Prison and Dementia: New Story and Video about A Hidden Population of Those with Dementia and Their Caregivers

By Kathy Kelly, MPA, Executive Director at Family Caregiver Alliance

As part of the Vanishing Mind series about Alzheimer’s in the New York Times, an article and video entitled, Life, With Dementia is a compelling account of a hidden population of prisoners with Alzheimer’s disease. The prison profiled in the video is in California where an estimated 13,000 inmates are over the age of 55 and expected to rise due to sentencing laws in the state.

Who are the caregivers? Other inmates called “Gold Coats” due to color of their coats as opposed to all others who wear blue. Trained by internal prison staff and members of the Alzheimer’s Association, the Gold Coats provide assistance similar to the tasks performed by personal care assistants in the outside world – help with bathing, dressing, eating, grooming, playing memory games and keeping a watchful eye for abuse of their charges by other inmates.

The incidence of dementia is expected to rise within this population due to some higher risk factors: hypertension, diabetes, depression, substance abuse and possible head injuries from fights and other violence. And indeed the prison population profiled are violent offenders sentenced for murder.

What makes this particularly compelling is the effect of caregiving on the Gold Coats – the allowance to be empathic and compassionate in a severely structured environment for those serving time for the most violent of human acts. For the prisons, it is a matter of practicality: they do not have the money to pay for personal care services. But ultimately, it is a video and article that just might raise more questions than it answers.

Check out: Life, With Dementia

2 comments to Prison and Dementia: New Story and Video about A Hidden Population of Those with Dementia and Their Caregivers

  • Jeanna Chepil-Coyle

    Kathy Kelly,MPA, Executive Director of Family Caregiver Alliance

    CALIFORNIA PRISON of Men

    Please pass this on to the GOLDCOATS with GOLD HEARTS !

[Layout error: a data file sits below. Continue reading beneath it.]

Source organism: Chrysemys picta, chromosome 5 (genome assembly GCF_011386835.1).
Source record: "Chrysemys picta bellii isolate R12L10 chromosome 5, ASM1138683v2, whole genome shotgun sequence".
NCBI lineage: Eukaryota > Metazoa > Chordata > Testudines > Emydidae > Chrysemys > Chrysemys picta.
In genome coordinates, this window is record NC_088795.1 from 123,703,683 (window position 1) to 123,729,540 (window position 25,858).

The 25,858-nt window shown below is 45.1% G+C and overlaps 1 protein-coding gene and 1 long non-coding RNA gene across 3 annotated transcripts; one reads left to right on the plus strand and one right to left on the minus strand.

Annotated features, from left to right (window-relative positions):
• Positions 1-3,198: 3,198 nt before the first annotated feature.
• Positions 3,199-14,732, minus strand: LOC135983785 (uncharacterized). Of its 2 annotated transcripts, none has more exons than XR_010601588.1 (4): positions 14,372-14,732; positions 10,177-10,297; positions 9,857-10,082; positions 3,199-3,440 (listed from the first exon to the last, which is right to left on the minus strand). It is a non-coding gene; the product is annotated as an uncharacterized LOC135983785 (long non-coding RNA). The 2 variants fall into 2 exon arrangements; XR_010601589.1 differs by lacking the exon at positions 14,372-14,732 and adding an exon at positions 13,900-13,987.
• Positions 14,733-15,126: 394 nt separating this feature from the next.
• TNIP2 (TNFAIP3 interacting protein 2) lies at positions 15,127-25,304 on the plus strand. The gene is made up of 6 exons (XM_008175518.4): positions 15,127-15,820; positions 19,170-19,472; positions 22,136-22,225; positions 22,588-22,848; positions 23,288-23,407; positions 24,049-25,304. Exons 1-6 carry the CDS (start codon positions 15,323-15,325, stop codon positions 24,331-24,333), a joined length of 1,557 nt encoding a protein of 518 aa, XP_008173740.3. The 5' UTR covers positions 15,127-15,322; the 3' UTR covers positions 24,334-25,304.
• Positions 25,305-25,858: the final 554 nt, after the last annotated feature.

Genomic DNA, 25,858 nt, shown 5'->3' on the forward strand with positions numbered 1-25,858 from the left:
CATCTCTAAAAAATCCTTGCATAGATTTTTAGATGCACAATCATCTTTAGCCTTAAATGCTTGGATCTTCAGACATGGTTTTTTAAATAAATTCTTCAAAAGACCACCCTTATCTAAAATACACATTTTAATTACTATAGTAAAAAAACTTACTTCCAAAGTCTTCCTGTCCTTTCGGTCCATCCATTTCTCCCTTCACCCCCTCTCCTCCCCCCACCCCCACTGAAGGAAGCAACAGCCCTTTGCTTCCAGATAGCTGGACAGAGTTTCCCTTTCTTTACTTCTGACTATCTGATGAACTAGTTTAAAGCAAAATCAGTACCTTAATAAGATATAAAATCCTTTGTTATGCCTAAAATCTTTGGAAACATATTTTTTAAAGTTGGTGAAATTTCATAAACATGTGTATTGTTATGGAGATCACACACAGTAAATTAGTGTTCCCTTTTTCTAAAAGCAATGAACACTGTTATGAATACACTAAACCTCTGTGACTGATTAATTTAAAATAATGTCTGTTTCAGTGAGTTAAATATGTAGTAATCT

I can’t describe the words…
    In my opinion,
    The men known as GOLDCOATS also have HEARTS OF GOLD !
    In California the system is training men in prison how to help and care for their elders with dementia.
    It’s sad that these men are kept there but is wonderful that they have friends around them to support them.
    I’m sitting here in Ontario Canada trying to support Mother through her dementia and also the elder abuse by other family members. All Mom and many other people with dementia need is gentle guidance and support. Most people affected are capable to understand their memory is failing them.
    The legal fees to protect Mom and her Powers of Attorneys are outrageously costly but she’s our Mom.
    It is sad, that some family judge and challenge her capabilities to do some things and still make some choices and decisions.
    Many others, professionals included hide
    the Abuse. Many of the real criminals are out in the community.
    I commend the guys who have taken on the responsibility of looking out for their Elders.
    Please remind them to allow the Elders with Dementia choices and decisions, no matter how small.Let them keep as much independence as possible and let them guide and direct you.
    The guys with dementia need relationships with supportive people that they can trust to show them dignity and respect.
    GOLD COATS, This may sound kind of well funny or ?!something
    but Thanks for being there for these elder guys and others with dementia.

    We are people who appreciate your work.
    My husband and I ADVOCATE for ELDERS and we don’t get paid in dollar amounts either but we are REWARDED every day or time we get to spend with our elderly Mom and others with Dementia.
    That’s what counts and makes it all meaningful.

    KATHY KELLY – Please keep us updated on how the program is working, etc..by email.
    More next time.

  • [...] Our earlier blog summarized Pam Belluck’s New York Times piece, “Life, With Dementia”. It has sparred greater interest, and we wanted to post another, more detailed blog on the topic. [...]

Leave a Reply

 

 

You can use these HTML tags

<a href="" title=""> <abbr title=""> <acronym title=""> <b> <blockquote cite=""> <cite> <code> <del datetime=""> <em> <i> <q cite=""> <strike> <strong>